It’s easy to focus on how Windows 8’s new interface doesn’t feel at home on a traditional desktop PC or laptop. But that’s only one part of Windows 8 – the Windows 8 desktop includes a variety of useful improvements.
If you’re a desktop user, you owe it to yourself to look over the improvements and consider upgrading. If Microsoft hadn’t removed the traditional Start menu and added a new interface, we’d all be considering Windows 8’s desktop an upgrade.
Boot SpeedWindows 8 uses some tricks to dramatically improve its boot speed. Some people have seen boot times drop from 30 to 15-20 seconds on existing hardware. Instead of shutting down normally, Windows 8 employs a clever trick – it saves the state of low-level software such as the kernel and hardware drivers to the disk and restores them when you boot it up. Essentially, Windows 8 “hibernates” low-level system software instead of shutting it down, resulting in greatly increased boot speeds.
New Windows 8 PCs using UEFI will also boot faster than systems using the old-style BIOS.
File CopyingFile copying in Windows 8 is dramatically improved. The new file copy dialog allows you to pause file-copying operations, view multiple file-copying operations in the same window, and more easily manage file conflicts. The interface is simple by default, but you can also expand the dialog to view more information, including a graph of the file transfer’s speed over time.
Improved Multiple Monitor SupportFor power uses with multiple monitors, windows 8 allows you to place separate taskbars and wallpapers on each monitor. Previously, this required third-party software.
Task ManagerThe new Task Manager is a huge improvement over the old one. It features a Startup software manager that allows users to easily control the software that loads at startup. It’s also easier to understand at a glance, with color-coded resource usage columns and more human-readable program names. You can also quickly research a mysterious process online by right-clicking it and using the Search online option.
File Explorer ImprovementsWindows Explorer has seen quite a few changes. For one, it’s now named File Explorer. While some users may dislike the new ribbon interface, it makes it easier to access powerful options like viewing hidden files without digging through menus and dialog boxes. You can also easily collapse the ribbon if you never want to see it.
There are also quite a few straight-up improvements, including the ability to mount ISO and VHD files by double-clicking them – no need to install any additional software. The Up button on the toolbar that was removed in Windows 7 is now back.
Storage SpacesStorage Spaces is a power-user feature that allows you to combine multiple physical volumes into one logical volume. In other words, you can create a pool of storage from several physical hard disks. The storage pool will behave as if it were one hard disk.
Hyper VWindows 8’s included Hyper-V feature allows you to create virtual machines out-of-the-box. Hyper-V was previously used on Windows Server and replaces the Windows Virtual PC virtualization solution used for Windows XP Mode on Windows 7. For example, you can use Hyper-V to install Ubuntu on a virtual machine without installing any third-party software.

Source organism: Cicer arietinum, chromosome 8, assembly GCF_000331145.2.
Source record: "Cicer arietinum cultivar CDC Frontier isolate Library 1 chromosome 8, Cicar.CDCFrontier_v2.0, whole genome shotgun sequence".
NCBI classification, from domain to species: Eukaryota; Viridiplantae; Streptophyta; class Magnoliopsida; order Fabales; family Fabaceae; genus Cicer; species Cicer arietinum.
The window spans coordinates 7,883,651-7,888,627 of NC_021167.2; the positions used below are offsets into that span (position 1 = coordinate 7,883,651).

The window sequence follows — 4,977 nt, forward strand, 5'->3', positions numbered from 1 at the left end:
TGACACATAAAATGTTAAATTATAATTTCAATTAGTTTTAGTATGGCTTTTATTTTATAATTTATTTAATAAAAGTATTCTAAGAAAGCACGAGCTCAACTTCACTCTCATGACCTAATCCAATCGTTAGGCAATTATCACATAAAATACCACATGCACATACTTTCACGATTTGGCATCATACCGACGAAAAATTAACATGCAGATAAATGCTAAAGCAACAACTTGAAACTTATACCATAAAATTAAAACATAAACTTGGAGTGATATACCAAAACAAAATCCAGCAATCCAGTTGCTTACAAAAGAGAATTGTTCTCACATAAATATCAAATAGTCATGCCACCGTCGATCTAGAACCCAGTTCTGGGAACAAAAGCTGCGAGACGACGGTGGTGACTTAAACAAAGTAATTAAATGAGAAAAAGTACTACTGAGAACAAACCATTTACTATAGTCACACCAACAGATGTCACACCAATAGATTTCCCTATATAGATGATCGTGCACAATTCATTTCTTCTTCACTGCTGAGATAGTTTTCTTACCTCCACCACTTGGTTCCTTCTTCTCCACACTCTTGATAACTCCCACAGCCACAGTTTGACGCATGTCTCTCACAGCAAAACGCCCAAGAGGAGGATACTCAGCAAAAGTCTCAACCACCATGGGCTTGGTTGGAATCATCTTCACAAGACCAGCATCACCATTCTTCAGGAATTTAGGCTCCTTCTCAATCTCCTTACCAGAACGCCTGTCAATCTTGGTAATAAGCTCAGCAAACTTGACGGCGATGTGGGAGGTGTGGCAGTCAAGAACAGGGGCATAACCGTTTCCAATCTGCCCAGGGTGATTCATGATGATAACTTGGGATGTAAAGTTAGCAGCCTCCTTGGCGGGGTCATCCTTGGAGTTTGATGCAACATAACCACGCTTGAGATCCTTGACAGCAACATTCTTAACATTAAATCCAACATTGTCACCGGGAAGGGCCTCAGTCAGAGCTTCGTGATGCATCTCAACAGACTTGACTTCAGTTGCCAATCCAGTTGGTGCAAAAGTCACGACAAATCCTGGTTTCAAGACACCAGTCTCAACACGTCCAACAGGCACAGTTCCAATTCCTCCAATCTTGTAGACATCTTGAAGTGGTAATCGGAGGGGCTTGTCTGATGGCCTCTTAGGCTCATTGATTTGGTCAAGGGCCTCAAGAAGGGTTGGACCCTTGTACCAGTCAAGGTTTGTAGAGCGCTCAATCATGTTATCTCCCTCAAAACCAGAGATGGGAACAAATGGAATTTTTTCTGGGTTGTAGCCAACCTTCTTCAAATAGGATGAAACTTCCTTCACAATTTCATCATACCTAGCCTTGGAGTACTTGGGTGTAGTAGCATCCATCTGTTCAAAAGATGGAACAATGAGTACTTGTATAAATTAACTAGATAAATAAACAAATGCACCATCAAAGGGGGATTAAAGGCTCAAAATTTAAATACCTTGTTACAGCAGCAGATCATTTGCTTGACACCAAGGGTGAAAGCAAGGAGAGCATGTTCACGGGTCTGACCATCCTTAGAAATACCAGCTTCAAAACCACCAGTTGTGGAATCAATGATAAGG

Refresh and ResetThe ability to refresh your device to its factory state may seem like a tablet feature, but it isn’t. You can actually create your own system image and refresh Windows to it, quickly resetting Windows 8 to a fresh-installed state whenever you like. This can save you time when reinstalling Windows.
Battery LifeLow-level system changes, including optimizations to squeeze more battery life out of tablets and other portable computers, should result in a more power-efficient operating system and longer battery life. The removal of Aero should also result in longer battery life for laptops.
SecuritySecurity has seen a lot of attention in Windows 8. Microsoft has finally included an integrated antivirus in Windows 8. It’s named Windows Defender, but it’s actually a renamed Microsoft Security Essentials. This will ensure that even less-experienced Windows users have an antivirus, but you can easily disable it and install any other antivirus product you prefer.
Secure Boot provides protection from rootkits that hijack the startup process, assuming you’re using a new PC with UEFI instead of the traditional BIOS. (On Intel x86 PCs, you can disable Secure Boot or add your own keys to Secure Boot in the UEFI firmware, so Secure Boot won’t prevent you from installing Linux. However, Secure Boot is used to lock-down ARM-based Windows RT computers.)
The integration of Microsoft’s SmartScreen filter at a lower level helps prevent less experienced uses from downloading and installing malware by warning them when they install software that is known-bad, or software that hasn’t been seen before.
There are also low-level changes to memory allocation and ASLR (Address Space Layout Randomization) that make security vulnerabilities harder to exploit, even if security holes are found.
If these were the only changes that were made in Windows 8, desktop users would see it as a worthy upgrade over Windows 7 – especially for $40.
Even if you dislike Windows 8’s new interface, the availability of third-party Start menus and software that hides a lot (but not all) of the new interface on the desktop should make you seriously consider upgrading to Windows 8 if these improvements seem significant to you.